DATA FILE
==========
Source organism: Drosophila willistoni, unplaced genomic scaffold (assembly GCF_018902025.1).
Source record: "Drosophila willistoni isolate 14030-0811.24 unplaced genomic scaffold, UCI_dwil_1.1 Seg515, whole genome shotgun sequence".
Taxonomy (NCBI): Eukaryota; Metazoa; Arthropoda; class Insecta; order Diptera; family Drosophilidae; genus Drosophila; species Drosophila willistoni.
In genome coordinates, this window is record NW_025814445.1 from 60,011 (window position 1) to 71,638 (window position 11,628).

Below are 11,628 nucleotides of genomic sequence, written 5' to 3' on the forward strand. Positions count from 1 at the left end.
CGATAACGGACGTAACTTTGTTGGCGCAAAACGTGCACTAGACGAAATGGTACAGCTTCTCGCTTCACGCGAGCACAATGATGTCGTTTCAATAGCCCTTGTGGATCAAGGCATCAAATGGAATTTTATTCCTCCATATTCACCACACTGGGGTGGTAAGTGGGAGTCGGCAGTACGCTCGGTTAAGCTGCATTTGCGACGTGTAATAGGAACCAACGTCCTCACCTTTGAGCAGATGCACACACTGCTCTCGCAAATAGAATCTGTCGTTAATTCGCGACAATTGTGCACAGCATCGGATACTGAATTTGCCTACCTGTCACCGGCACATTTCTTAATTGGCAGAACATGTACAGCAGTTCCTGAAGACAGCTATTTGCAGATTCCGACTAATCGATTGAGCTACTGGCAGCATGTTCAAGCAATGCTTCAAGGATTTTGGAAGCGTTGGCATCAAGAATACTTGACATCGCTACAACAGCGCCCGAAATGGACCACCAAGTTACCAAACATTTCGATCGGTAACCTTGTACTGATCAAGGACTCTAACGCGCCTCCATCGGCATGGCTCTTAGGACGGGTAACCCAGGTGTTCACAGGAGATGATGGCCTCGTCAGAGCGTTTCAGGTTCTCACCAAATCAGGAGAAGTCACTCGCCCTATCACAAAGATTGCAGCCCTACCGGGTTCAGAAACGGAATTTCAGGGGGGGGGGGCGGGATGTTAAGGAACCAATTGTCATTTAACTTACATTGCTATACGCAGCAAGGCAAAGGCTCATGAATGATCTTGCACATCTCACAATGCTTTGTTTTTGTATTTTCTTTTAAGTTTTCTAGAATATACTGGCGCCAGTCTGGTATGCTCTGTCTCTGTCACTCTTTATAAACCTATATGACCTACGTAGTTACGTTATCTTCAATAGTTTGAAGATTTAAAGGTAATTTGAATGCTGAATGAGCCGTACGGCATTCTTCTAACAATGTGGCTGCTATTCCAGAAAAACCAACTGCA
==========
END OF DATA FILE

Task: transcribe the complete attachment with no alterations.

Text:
Source organism: Drosophila willistoni, unplaced genomic scaffold (assembly GCF_018902025.1).
Source record: "Drosophila willistoni isolate 14030-0811.24 unplaced genomic scaffold, UCI_dwil_1.1 Seg515, whole genome shotgun sequence".
Taxonomy (NCBI): Eukaryota; Metazoa; Arthropoda; class Insecta; order Diptera; family Drosophilidae; genus Drosophila; species Drosophila willistoni.
In genome coordinates, this window is record NW_025814445.1 from 60,011 (window position 1) to 71,638 (window position 11,628).

Below are 11,628 nucleotides of genomic sequence, written 5' to 3' on the forward strand. Positions count from 1 at the left end.
CGATAACGGACGTAACTTTGTTGGCGCAAAACGTGCACTAGACGAAATGGTACAGCTTCTCGCTTCACGCGAGCACAATGATGTCGTTTCAATAGCCCTTGTGGATCAAGGCATCAAATGGAATTTTATTCCTCCATATTCACCACACTGGGGTGGTAAGTGGGAGTCGGCAGTACGCTCGGTTAAGCTGCATTTGCGACGTGTAATAGGAACCAACGTCCTCACCTTTGAGCAGATGCACACACTGCTCTCGCAAATAGAATCTGTCGTTAATTCGCGACAATTGTGCACAGCATCGGATACTGAATTTGCCTACCTGTCACCGGCACATTTCTTAATTGGCAGAACATGTACAGCAGTTCCTGAAGACAGCTATTTGCAGATTCCGACTAATCGATTGAGCTACTGGCAGCATGTTCAAGCAATGCTTCAAGGATTTTGGAAGCGTTGGCATCAAGAATACTTGACATCGCTACAACAGCGCCCGAAATGGACCACCAAGTTACCAAACATTTCGATCGGTAACCTTGTACTGATCAAGGACTCTAACGCGCCTCCATCGGCATGGCTCTTAGGACGGGTAACCCAGGTGTTCACAGGAGATGATGGCCTCGTCAGAGCGTTTCAGGTTCTCACCAAATCAGGAGAAGTCACTCGCCCTATCACAAAGATTGCAGCCCTACCGGGTTCAGAAACGGAATTTCAGGGGGGGGGGGCGGGATGTTAAGGAACCAATTGTCATTTAACTTACATTGCTATACGCAGCAAGGCAAAGGCTCATGAATGATCTTGCACATCTCACAATGCTTTGTTTTTGTATTTTCTTTTAAGTTTTCTAGAATATACTGGCGCCAGTCTGGTATGCTCTGTCTCTGTCACTCTTTATAAACCTATATGACCTACGTAGTTACGTTATCTTCAATAGTTTGAAGATTTAAAGGTAATTTGAATGCTGAATGAGCCGTACGGCATTCTTCTAACAATGTGGCTGCTATTCCAGAAAAACCAACTGCA